The Rhythm of Forest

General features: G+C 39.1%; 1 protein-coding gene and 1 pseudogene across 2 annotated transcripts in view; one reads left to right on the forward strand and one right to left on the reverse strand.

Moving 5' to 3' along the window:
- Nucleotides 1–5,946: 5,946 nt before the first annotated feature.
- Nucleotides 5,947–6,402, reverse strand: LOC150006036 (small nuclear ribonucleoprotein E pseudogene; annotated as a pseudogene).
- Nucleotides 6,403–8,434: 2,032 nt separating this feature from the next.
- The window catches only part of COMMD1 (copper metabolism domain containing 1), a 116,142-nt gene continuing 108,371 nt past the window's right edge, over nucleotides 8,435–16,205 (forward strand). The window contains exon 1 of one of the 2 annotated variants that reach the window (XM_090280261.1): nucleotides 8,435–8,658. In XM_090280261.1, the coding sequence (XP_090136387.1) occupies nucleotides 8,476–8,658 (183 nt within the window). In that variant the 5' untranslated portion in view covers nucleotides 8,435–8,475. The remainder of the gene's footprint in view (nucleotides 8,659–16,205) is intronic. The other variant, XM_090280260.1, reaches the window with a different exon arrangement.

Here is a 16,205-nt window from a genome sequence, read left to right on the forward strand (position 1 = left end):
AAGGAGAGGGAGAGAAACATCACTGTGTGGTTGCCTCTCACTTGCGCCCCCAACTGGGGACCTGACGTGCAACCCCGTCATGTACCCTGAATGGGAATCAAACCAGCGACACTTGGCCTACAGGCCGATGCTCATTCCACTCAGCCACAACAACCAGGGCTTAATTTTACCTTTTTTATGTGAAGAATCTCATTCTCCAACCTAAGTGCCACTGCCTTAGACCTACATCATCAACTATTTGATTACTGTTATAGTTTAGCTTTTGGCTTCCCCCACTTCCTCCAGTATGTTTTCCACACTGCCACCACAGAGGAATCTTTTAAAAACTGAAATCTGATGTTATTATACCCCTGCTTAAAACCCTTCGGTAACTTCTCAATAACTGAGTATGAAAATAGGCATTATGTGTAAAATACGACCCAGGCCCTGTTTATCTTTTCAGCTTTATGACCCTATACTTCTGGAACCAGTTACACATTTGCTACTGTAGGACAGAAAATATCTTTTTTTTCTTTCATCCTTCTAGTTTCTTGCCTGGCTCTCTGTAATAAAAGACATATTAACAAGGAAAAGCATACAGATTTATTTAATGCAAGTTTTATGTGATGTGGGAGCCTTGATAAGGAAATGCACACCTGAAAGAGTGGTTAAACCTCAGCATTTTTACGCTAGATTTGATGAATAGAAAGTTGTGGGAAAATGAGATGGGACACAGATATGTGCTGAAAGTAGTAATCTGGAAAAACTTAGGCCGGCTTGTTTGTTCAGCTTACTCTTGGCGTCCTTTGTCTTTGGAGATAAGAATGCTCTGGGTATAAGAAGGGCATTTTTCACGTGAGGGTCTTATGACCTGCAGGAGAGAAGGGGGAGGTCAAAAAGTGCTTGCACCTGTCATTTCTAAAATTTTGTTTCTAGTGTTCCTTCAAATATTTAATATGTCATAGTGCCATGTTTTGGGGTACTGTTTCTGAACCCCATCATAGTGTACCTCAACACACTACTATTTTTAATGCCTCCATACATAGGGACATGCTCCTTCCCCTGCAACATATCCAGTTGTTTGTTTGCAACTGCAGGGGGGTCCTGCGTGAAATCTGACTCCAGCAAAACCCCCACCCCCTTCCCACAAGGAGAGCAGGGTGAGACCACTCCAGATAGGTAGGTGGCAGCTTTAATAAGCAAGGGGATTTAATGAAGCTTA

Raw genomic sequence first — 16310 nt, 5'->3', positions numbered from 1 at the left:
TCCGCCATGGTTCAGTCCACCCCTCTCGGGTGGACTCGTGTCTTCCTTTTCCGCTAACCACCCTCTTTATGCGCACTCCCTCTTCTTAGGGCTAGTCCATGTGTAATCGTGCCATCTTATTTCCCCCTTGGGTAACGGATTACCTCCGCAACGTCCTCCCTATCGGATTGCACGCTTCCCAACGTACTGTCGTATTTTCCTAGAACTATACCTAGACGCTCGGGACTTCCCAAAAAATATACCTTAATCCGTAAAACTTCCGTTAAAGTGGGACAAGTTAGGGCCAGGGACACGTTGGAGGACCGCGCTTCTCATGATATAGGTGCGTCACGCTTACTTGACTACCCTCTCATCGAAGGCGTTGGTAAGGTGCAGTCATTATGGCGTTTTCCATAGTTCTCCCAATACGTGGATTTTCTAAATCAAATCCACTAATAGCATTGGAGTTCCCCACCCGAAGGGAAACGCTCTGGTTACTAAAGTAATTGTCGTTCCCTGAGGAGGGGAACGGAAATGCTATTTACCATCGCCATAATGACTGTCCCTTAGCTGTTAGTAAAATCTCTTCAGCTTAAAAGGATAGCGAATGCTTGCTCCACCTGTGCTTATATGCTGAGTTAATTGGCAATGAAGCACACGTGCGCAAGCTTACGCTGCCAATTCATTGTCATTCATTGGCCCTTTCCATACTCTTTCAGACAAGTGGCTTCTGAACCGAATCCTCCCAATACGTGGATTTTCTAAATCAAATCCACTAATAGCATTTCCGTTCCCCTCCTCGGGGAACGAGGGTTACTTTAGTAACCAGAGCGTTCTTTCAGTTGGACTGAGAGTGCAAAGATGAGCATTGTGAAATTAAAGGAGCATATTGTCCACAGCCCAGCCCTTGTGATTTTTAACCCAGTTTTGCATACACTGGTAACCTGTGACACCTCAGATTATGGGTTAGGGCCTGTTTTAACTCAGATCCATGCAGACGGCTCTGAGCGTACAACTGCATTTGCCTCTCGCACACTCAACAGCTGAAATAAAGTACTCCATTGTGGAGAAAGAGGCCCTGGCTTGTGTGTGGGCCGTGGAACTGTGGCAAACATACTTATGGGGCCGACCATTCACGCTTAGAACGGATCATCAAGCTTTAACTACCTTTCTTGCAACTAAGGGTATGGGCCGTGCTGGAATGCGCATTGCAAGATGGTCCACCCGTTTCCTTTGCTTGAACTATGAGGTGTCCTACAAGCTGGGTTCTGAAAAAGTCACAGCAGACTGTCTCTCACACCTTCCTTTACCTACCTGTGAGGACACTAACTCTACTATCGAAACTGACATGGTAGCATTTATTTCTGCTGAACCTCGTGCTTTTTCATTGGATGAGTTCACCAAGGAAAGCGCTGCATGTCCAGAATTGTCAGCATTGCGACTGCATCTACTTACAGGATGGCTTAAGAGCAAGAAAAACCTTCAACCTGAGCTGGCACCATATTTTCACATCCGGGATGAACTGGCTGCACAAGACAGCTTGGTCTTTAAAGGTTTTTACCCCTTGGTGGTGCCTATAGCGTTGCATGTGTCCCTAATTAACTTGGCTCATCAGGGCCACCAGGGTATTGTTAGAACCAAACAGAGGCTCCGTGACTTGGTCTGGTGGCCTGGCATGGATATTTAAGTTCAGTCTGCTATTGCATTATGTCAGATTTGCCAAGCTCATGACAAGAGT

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This past week I had the privilege of being part of The Rhythm of Learning in Nature, a Reggio-Inspired, Forest School-Influenced Professional Inquiry hosted by the York Region Nature Collaborative. Educators from across Canada, and a few from Michigan, came together to experience, interact, and embrace nature as the canvas for learning following an emergent curriculum framework. Our learning was very self directed, we had lots of choice, which enabled individuals to feel safe and comfortable to explore and investigate concepts at their own pace and of their interest. On the first day, like many of the days that followed, we set off to explore the Swan Lake Forest. Initially we were a large group travelling down the path, but quickly individuals broke off into pairs, small groups, and some preferred to explore independently. That particular morning, I had one of many a ha moments. It dawned on me how many different entry points there were in the way everyone chose to explore and interact with the forest. Much like our students, we were very diverse in our interests and learning styles. Some individuals were drawn by the materials that the forest offered and chose to create with these materials on different surfaces. Others enjoyed collecting things that they found to be fascinating, bringing them back to research and show the group. I found myself to be an explorer. Though I spent 2 hours observing bugs, leaves, bark, frogs, etc., I was only 100 meters away from the conference building! Another a ha moment! There was so much to look at in such a small space! You don’t necessarily need a forest to have an outdoor learning program! I also noticed that the more time I spent in nature, the better I became at seeing and hearing things. I had a deeper appreciation for colours, textures, and shapes of flowers, trees, bark, and little creatures! I constantly had wonder questions and was very excited to figure out these puzzling questions. There are so many learning extensions (dramatic stories, painting, sculpting, writing, researching, etc.), that nature can foster. According to Condie Ward, “To observe nature requires patience and quiet watchfulness. Imagination comes into play as children create special places and use natural items to create stories and play.” (Teaching Young Children).

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